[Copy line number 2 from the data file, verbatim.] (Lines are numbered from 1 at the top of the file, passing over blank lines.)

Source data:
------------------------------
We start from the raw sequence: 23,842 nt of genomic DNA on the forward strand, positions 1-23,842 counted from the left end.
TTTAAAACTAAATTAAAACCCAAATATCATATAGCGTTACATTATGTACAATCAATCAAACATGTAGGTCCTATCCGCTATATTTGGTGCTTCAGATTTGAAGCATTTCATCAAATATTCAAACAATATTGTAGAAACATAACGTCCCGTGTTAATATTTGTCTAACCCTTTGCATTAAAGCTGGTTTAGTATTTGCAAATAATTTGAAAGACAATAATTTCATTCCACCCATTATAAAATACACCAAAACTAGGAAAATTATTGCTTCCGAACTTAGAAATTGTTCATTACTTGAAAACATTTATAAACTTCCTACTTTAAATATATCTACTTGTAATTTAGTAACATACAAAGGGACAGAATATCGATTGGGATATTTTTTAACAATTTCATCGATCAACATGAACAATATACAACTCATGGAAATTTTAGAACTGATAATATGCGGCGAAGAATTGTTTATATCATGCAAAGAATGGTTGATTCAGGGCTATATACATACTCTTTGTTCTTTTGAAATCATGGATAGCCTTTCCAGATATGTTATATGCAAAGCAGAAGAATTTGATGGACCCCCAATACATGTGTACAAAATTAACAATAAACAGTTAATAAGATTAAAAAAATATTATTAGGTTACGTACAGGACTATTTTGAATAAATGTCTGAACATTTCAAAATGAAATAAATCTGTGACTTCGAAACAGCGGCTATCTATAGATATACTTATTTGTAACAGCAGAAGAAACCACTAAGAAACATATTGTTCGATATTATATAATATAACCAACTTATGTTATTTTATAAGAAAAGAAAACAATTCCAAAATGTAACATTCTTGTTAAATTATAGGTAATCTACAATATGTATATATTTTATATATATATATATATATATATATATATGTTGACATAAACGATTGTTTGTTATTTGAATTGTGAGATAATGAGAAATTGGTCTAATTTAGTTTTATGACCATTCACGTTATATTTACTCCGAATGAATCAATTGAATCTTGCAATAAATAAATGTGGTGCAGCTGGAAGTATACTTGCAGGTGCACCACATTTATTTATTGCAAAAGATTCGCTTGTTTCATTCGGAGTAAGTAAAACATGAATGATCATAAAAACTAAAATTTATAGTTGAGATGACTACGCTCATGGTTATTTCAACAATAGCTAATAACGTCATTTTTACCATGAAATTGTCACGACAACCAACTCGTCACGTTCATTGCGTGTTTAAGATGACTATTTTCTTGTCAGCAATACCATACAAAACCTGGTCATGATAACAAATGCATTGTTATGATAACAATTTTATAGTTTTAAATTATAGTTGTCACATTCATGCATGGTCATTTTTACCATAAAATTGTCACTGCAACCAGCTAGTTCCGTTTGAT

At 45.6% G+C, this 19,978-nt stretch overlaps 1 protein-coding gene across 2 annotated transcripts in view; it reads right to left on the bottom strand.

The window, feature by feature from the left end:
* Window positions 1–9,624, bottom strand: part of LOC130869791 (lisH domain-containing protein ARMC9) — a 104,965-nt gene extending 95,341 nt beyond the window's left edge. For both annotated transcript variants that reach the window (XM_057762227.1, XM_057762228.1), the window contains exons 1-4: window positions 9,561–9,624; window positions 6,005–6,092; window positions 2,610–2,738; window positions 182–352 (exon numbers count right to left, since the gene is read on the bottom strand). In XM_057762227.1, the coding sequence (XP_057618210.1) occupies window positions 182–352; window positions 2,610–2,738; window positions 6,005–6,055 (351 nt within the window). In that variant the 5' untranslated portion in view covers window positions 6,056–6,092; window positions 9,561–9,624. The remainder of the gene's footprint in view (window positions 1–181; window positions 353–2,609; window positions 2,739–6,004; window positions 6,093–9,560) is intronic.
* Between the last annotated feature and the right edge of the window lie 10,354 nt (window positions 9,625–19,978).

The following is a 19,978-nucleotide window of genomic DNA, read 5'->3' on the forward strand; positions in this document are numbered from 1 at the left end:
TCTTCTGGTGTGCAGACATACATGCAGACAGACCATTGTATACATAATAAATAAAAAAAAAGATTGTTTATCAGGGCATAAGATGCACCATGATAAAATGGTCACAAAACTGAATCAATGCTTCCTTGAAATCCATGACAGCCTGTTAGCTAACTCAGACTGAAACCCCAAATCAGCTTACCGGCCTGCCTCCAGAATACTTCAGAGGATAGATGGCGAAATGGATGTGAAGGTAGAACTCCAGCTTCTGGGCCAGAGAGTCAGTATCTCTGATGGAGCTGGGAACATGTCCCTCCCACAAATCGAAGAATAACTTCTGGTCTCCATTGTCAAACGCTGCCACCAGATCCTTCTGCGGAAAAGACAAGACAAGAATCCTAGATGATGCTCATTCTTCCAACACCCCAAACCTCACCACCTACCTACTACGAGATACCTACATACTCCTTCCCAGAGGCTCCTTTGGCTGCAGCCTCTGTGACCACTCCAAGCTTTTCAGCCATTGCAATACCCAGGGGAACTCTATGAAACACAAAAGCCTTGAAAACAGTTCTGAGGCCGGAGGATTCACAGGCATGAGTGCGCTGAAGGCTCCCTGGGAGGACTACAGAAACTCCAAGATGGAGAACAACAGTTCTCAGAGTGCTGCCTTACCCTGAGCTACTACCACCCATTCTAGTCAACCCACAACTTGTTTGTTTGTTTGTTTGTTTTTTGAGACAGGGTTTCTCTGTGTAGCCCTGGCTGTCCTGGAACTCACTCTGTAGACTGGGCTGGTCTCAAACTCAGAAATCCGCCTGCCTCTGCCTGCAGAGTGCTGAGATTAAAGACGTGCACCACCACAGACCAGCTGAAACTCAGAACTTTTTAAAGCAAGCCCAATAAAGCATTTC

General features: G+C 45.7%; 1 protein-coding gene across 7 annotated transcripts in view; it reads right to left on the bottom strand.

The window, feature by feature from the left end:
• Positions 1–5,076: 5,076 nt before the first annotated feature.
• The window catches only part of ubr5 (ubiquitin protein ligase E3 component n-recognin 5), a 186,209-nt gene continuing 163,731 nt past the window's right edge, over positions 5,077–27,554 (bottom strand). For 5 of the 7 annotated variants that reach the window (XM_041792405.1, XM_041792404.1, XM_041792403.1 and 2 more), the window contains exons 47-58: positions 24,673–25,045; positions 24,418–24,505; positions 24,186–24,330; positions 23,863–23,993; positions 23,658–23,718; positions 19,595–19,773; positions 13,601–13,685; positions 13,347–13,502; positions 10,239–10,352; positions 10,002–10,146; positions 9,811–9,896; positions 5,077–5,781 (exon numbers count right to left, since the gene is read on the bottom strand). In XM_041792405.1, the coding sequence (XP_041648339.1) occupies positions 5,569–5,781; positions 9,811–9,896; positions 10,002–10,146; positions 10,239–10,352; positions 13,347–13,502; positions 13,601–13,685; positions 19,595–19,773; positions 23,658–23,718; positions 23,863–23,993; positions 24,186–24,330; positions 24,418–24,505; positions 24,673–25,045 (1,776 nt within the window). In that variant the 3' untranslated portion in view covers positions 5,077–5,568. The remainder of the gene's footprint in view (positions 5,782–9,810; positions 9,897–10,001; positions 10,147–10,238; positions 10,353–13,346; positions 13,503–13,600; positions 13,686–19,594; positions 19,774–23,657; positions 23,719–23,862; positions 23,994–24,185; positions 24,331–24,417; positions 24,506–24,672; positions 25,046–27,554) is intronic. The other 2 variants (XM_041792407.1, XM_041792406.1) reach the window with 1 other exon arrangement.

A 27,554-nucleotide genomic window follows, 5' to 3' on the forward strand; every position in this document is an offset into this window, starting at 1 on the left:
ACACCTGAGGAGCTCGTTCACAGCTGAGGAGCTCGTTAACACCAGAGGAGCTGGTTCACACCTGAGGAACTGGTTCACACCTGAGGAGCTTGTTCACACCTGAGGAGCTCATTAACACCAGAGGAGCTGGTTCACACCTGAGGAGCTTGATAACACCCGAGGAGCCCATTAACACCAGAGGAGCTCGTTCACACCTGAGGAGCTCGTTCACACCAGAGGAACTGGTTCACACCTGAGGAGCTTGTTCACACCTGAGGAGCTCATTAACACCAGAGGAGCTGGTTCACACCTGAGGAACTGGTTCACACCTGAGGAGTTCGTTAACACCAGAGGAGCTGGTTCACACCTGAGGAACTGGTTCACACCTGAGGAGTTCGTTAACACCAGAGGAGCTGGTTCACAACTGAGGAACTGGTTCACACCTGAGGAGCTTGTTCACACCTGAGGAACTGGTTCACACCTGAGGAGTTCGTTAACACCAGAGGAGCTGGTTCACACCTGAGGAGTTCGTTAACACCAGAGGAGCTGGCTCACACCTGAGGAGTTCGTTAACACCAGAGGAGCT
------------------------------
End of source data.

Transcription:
TTTAAAACTAAATTAAAACCCAAATATCATATAGCGTTACATTATGTACAATCAATCAAACATGTAGGTCCTATCCGCTATATTTGGTGCTTCAGATTTGAAGCATTTCATCAAATATTCAAACAATATTGTAGAAACATAACGTCCCGTGTTAATATTTGTCTAACCCTTTGCATTAAAGCTGGTTTAGTATTTGCAAATAATTTGAAAGACAATAATTTCATTCCACCCATTATAAAATACACCAAAACTAGGAAAATTATTGCTTCCGAACTTAGAAATTGTTCATTACTTGAAAACATTTATAAACTTCCTACTTTAAATATATCTACTTGTAATTTAGTAACATACAAAGGGACAGAATATCGATTGGGATATTTTTTAACAATTTCATCGATCAACATGAACAATATACAACTCATGGAAATTTTAGAACTGATAATATGCGGCGAAGAATTGTTTATATCATGCAAAGAATGGTTGATTCAGGGCTATATACATACTCTTTGTTCTTTTGAAATCATGGATAGCCTTTCCAGATATGTTATATGCAAAGCAGAAGAATTTGATGGACCCCCAATACATGTGTACAAAATTAACAATAAACAGTTAATAAGATTAAAAAAATATTATTAGGTTACGTACAGGACTATTTTGAATAAATGTCTGAACATTTCAAAATGAAATAAATCTGTGACTTCGAAACAGCGGCTATCTATAGATATACTTATTTGTAACAGCAGAAGAAACCACTAAGAAACATATTGTTCGATATTATATAATATAACCAACTTATGTTATTTTATAAGAAAAGAAAACAATTCCAAAATGTAACATTCTTGTTAAATTATAGGTAATCTACAATATGTATATATTTTATATATATATATATATATATATATATATGTTGACATAAACGATTGTTTGTTATTTGAATTGTGAGATAATGAGAAATTGGTCTAATTTAGTTTTATGACCATTCACGTTATATTTACTCCGAATGAATCAATTGAATCTTGCAATAAATAAATGTGGTGCAGCTGGAAGTATACTTGCAGGTGCACCACATTTATTTATTGCAAAAGATTCGCTTGTTTCATTCGGAGTAAGTAAAACATGAATGATCATAAAAACTAAAATTTATAGTTGAGATGACTACGCTCATGGTTATTTCAACAATAGCTAATAACGTCATTTTTACCATGAAATTGTCACGACAACCAACTCGTCACGTTCATTGCGTGTTTAAGATGACTATTTTCTTGTCAGCAATACCATACAAAACCTGGTCATGATAACAAATGCATTGTTATGATAACAATTTTATAGTTTTAAATTATAGTTGTCACATTCATGCATGGTCATTTTTACCATAAAATTGTCACTGCAACCAGCTAGTTCCGTTTGAT